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Spinogenix's Daily Pill SPG302 Receives FDA IND Nod for ALS Treatment

The FDA has cleared the IND application for SPG302, a novel ALS treatment focusing on synapse regeneration. This once-daily pill aims to improve cognitive and motor functions by restoring neuron connections. SPG302 has shown promise in early trials, receiving support from the NIH and DoD, and is now advancing to further clinical testing with ALS patients.

Spinogenix, has announced that the U.S. Food and Drug Administration (FDA) has cleared the Investigational New Drug (IND) application for SPG302, marking a pivotal step forward in the potential treatment of Amyotrophic Lateral Sclerosis (ALS). This innovative therapy is designed to regenerate synapses and reverse declines in both cognitive and motor functions in ALS patients.

Novel ALS Treatment

SPG302 represents a revolutionary approach in the fight against ALS, focusing on the regeneration of synapses, the crucial connections between neurons that are central to the disease's progression. Unlike current treatments that merely slow the disease, SPG302 aims to restore lost neural connections, potentially improving patient outcomes dramatically.

Stella Sarraf, Ph.D., CEO and Founder of Spinogenix, expressed enthusiasm about the recent FDA acceptance, noting the completion of Phase 1 safety studies in healthy subjects in Australia. “SPG302’s unique approach to regenerate synapses offers a fundamentally different treatment modality, focusing on synapse loss which is central to ALS," said Sarraf. "Current treatments have not sufficiently met the needs of ALS patients, as slowing disease progression alone is not enough. We are committed to advancing SPG302 with the hope of providing a new, transformative therapeutic.”

Clinical Trials and Endorsements

The drug has already demonstrated promising results in Australian trials, showing excellent tolerability and effective plasma levels in animal models. The ongoing Phase 1/2 study has now moved to include ALS patients, with dosing beginning in April 2024. Further details on the study can be found on (NCT05882695).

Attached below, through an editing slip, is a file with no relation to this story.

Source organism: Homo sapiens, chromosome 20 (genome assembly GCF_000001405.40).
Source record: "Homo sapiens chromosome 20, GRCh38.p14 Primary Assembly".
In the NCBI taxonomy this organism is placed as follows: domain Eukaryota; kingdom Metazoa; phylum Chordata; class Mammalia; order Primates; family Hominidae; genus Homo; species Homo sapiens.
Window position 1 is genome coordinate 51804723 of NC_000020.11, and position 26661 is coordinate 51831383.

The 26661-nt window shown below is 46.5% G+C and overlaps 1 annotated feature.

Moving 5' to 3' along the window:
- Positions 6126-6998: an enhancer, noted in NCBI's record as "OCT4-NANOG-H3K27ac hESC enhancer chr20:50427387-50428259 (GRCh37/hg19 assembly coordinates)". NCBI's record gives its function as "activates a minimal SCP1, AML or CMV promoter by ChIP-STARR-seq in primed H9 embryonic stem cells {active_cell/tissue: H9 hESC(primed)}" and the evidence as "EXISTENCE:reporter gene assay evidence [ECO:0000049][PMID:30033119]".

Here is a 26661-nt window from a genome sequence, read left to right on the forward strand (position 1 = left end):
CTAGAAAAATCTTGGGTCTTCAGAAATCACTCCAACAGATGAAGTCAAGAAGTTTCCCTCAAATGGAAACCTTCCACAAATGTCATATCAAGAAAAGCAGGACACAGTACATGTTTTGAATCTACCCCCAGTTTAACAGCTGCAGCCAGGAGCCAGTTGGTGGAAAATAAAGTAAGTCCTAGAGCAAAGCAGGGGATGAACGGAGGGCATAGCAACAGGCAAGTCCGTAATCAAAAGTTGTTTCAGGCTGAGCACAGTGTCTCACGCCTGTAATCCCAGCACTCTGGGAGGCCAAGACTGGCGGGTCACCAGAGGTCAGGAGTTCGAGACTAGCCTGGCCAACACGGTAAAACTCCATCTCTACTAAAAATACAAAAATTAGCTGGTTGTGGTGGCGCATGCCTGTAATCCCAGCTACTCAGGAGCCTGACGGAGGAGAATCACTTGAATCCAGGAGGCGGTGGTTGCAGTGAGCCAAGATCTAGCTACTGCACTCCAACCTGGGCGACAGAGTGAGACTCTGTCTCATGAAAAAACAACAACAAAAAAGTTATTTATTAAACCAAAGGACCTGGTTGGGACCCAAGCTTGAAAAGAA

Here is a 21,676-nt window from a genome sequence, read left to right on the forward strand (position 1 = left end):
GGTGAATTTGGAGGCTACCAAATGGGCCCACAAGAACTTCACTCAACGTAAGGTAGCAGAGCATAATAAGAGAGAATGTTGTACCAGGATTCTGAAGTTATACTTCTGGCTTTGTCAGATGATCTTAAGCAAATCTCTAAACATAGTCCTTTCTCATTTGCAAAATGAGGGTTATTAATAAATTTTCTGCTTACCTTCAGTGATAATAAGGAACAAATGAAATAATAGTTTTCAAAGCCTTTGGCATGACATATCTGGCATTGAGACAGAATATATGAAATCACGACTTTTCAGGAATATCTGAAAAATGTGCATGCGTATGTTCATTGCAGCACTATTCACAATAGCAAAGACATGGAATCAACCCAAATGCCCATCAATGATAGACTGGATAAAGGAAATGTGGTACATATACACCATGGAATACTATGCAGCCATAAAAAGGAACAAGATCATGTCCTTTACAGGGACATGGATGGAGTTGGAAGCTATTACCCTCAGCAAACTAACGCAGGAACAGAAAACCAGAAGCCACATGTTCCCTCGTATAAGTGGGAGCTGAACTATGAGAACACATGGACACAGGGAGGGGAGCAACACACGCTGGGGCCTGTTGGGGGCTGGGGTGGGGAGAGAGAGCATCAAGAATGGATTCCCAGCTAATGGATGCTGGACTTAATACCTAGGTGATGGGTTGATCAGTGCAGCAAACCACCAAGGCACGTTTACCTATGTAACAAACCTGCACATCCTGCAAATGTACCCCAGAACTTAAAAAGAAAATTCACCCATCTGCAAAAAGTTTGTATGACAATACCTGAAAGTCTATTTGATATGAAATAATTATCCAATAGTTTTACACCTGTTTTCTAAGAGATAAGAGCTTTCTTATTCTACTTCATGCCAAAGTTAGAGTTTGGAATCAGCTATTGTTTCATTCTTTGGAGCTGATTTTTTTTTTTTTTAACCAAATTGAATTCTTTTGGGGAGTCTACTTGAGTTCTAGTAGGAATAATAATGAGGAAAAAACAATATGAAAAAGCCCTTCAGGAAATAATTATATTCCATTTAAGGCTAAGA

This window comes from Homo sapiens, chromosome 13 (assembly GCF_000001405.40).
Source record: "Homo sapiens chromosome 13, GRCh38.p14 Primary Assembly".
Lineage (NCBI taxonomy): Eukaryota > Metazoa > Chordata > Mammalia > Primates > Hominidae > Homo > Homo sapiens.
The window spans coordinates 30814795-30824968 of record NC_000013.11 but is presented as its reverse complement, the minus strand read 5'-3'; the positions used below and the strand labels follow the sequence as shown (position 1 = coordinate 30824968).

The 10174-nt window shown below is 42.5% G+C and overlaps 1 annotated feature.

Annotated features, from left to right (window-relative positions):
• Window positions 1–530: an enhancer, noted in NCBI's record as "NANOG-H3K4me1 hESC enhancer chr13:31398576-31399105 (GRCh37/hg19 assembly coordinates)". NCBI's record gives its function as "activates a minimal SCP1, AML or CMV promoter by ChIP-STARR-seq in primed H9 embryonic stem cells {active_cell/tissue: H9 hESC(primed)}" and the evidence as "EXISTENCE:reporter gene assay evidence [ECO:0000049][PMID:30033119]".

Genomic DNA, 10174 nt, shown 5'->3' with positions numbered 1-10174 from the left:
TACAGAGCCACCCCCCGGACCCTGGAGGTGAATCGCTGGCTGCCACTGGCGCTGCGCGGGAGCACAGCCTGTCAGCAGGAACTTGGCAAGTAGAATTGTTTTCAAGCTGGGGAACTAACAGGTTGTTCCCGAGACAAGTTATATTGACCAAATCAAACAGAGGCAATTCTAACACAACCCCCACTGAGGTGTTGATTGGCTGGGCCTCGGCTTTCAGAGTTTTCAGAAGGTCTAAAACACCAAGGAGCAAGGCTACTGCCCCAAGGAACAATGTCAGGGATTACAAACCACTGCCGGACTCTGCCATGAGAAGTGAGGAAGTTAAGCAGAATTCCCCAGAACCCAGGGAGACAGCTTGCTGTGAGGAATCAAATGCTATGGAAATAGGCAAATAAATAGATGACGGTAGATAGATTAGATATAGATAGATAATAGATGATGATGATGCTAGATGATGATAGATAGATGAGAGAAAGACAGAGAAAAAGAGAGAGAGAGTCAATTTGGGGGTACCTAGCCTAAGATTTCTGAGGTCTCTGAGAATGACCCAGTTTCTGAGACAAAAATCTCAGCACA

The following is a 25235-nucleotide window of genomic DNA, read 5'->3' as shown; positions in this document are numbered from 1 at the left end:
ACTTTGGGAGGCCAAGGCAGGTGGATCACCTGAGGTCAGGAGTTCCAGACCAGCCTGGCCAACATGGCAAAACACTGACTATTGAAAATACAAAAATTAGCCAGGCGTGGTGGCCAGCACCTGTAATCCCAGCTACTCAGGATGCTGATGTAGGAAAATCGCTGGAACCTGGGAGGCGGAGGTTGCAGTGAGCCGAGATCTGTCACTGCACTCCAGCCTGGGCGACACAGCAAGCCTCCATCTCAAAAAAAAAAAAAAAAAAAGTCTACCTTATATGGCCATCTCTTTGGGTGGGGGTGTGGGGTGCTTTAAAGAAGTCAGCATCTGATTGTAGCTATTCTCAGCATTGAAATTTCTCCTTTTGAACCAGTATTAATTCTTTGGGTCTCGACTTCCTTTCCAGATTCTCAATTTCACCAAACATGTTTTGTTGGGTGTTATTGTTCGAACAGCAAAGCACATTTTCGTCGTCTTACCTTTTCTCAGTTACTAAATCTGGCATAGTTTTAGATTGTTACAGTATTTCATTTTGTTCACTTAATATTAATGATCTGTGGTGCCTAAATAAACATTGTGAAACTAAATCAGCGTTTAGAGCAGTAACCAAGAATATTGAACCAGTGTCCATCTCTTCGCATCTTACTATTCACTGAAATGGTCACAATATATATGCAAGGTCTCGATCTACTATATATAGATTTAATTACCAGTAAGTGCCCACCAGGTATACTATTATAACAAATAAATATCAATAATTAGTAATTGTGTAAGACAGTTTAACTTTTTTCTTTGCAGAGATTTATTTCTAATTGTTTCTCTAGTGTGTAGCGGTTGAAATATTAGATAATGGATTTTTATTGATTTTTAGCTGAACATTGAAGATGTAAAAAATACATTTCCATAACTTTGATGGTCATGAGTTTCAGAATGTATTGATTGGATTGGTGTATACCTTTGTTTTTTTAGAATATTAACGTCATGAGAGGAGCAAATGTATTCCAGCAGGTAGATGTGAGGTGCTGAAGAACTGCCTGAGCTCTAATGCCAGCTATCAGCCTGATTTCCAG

Support for the development of SPG302 extends beyond Spinogenix, with endorsements and funding from major institutions including the U.S. National Institutes of Health (NIH) and the Department of Defense (DoD). The drug has also been granted U.S. FDA Orphan Drug Designation for ALS treatment.

Dr. Merit Cudkowicz, Director of the Sean M. Healey & AMG Center for ALS at Massachusetts General Hospital, highlighted the importance of this innovative treatment. “ALS is a complex and varied disease, affecting cognitive and motor functions as well as speech and respiration. Spinogenix’s new approach works at the synaptic level to regenerate synapses. This first study in people with ALS is an important step towards determining whether SPG302 helps recover lost functions in motor and cognitive symptom domains,”  she commented.

About ALS

ALS, or Lou Gehrig’s disease, is a relentless neurodegenerative condition that progressively paralyzes patients, often leading to death by respiratory failure within two to five years of diagnosis. It affects up to 30,000 Americans, with around 5,000 new cases each year. Currently, there is no cure for ALS, which makes the development of treatments like SPG302 all the more critical.


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